The incredible career of the nineteenth-century engineer who planned three railways and played a pivotal role in the adoption of Standard Time.
The Nineteenth Century was the Age of Steam, an era when technical innovators like Sandford Fleming transformed the face of the industrial world and took on the stature of national heroes. This Historica Minute captures the energy and spirit of the dynamic chief engineer of the Canadian Pacific Railway who surveyed the first rail route across Canada, designed our first postage stamp, and successfully championed the Trans-Pacific telegraph cable which was laid from Vancouver to Australia. Fleming also achieved lasting international fame as the "Father of Standard Time." Before Sandford Fleming invented Standard Time, 12 p.m. in Kingston was twelve minutes later than 12 p.m. in Montréal and thirteen minutes before 12 p.m. in Toronto. Noon was the time when the sun stood exactly overhead. This was the way clocks were set all over the world. In the old days, locally-based time made sense to everyone, but with the introduction of railways, it became highly inconvenient and inefficient. Imagine traveling across the country by train. At every stop along the way, you would have to reset your time piece by the local clocks. Travelers sometimes carried a number of watches, or one with six different faces, each labeled with the name of a different city. It was also a nightmare for railway station-masters, who could not deal with train schedules based on local time. The result was chaos for a transcontinental railway.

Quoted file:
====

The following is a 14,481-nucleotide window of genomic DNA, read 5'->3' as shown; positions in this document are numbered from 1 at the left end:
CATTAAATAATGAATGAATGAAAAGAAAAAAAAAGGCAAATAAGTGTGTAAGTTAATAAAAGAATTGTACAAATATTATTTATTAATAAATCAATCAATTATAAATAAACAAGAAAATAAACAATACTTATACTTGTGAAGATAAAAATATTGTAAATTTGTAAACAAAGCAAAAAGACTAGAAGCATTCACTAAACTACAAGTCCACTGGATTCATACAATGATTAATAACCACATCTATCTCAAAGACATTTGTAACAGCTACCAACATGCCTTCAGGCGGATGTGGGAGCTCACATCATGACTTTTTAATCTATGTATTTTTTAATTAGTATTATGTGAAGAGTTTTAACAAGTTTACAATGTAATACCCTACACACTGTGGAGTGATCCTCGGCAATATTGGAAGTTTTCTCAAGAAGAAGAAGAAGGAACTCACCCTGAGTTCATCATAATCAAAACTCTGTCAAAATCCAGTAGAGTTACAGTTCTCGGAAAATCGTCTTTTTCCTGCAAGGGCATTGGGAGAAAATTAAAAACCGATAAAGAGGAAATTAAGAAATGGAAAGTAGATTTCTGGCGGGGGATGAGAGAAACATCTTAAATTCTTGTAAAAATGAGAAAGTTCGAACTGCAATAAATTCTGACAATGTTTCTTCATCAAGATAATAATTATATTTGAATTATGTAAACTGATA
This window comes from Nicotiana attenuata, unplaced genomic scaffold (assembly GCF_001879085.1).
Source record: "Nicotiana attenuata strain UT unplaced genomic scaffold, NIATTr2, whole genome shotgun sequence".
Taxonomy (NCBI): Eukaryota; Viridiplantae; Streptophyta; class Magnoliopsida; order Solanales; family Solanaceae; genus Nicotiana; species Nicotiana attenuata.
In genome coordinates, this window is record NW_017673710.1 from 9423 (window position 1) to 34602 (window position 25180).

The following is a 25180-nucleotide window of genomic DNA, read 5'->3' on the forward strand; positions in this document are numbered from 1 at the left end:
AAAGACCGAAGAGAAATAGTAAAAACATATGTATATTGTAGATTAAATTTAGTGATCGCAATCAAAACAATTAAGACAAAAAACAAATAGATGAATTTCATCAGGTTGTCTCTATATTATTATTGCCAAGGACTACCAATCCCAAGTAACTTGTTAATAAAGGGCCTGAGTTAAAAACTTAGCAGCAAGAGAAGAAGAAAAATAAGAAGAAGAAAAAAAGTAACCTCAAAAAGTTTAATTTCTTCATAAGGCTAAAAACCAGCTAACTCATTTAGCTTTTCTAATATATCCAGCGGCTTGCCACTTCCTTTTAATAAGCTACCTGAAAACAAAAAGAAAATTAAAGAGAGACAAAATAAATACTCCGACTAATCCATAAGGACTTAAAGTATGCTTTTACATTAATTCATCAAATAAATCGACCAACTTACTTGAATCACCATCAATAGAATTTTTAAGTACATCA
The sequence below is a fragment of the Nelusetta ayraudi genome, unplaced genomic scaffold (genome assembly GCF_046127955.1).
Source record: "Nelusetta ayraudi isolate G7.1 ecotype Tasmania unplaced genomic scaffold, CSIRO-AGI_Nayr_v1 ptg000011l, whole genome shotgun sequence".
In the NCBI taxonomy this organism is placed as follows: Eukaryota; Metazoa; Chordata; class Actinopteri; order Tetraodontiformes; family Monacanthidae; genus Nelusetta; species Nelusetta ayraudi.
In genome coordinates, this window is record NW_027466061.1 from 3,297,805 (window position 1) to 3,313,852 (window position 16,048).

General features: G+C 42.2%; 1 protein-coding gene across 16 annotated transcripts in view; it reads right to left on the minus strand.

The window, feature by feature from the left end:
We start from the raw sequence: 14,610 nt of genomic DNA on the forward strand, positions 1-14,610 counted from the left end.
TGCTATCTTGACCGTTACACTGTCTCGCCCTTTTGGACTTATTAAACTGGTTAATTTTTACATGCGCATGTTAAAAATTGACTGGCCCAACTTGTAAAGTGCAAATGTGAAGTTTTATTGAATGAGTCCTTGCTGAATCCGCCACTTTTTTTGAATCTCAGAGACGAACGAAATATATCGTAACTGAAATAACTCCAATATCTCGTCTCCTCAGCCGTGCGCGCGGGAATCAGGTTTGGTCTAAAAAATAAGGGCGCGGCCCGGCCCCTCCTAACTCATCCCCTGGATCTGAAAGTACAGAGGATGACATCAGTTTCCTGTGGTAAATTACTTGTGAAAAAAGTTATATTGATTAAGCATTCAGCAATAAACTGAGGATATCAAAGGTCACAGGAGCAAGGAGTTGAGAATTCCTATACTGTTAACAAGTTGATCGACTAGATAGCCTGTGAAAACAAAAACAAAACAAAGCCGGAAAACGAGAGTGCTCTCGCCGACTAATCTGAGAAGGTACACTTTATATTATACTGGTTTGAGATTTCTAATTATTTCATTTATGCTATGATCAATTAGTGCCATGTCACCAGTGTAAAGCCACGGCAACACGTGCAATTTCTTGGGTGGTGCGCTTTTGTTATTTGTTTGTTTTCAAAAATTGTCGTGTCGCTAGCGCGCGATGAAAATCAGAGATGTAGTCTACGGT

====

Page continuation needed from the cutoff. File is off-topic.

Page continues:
For Sandford Fleming the solution to this problem was a universal system of time, that would not only work for Halifax and Victoria, but for Paris and New Delhi as well. He devised a world map divided into 24 Time Zones. Within each zone the clocks would indicate the same time, with a one hour difference between adjoining zones.
Fleming's idea was simple, straightforward, and practical, but it was new, and therefore difficult for people to accept. For years it was dismissed by governments and rejected by scientific societies. Fleming was even called a Communist for his "internationalist" notions, and reviled by some who believed that such interference with the nature of time was contrary to the will of God.
Fleming, however, was persistent and very persuasive in promoting his idea. Eventually he won official approval at the International Prime Meridian Conference in Washington, D.C., and Standard Time went into effect on January 1, 1885. It was a glorious achievement. Without Standard Time, modern life as we know it today would be an impossiblity.
- Fleming – William Samples
- Roberts – Peter Kelamis
- Assistant – Shawn MacDonald
- Otto – Ivan Horsky
- Executive – John Destry
- Executive – Hagon Beggs
- Distinguished Gentleman – Cam Lane
- Engineer – Norman Armour
- Engineer – Doug Cameron